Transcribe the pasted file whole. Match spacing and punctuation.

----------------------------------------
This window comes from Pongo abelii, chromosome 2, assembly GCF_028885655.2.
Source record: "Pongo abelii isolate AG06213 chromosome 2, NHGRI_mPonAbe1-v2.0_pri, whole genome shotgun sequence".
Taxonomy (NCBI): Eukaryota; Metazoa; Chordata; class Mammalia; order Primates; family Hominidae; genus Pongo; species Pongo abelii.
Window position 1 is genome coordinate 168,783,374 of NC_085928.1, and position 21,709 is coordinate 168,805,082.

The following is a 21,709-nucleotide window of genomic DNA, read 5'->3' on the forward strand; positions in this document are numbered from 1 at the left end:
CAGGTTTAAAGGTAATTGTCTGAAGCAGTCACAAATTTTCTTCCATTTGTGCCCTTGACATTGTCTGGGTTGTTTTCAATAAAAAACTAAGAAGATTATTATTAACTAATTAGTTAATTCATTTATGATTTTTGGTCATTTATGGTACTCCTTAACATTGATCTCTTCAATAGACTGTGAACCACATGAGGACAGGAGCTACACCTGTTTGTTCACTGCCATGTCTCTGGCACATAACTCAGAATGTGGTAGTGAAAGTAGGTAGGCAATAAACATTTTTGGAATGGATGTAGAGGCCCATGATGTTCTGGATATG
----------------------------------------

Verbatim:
This window comes from Pongo abelii, chromosome 2, assembly GCF_028885655.2.
Source record: "Pongo abelii isolate AG06213 chromosome 2, NHGRI_mPonAbe1-v2.0_pri, whole genome shotgun sequence".
Taxonomy (NCBI): Eukaryota; Metazoa; Chordata; class Mammalia; order Primates; family Hominidae; genus Pongo; species Pongo abelii.
Window position 1 is genome coordinate 168,783,374 of NC_085928.1, and position 21,709 is coordinate 168,805,082.

The following is a 21,709-nucleotide window of genomic DNA, read 5'->3' on the forward strand; positions in this document are numbered from 1 at the left end:
CAGGTTTAAAGGTAATTGTCTGAAGCAGTCACAAATTTTCTTCCATTTGTGCCCTTGACATTGTCTGGGTTGTTTTCAATAAAAAACTAAGAAGATTATTATTAACTAATTAGTTAATTCATTTATGATTTTTGGTCATTTATGGTACTCCTTAACATTGATCTCTTCAATAGACTGTGAACCACATGAGGACAGGAGCTACACCTGTTTGTTCACTGCCATGTCTCTGGCACATAACTCAGAATGTGGTAGTGAAAGTAGGTAGGCAATAAACATTTTTGGAATGGATGTAGAGGCCCATGATGTTCTGGATATG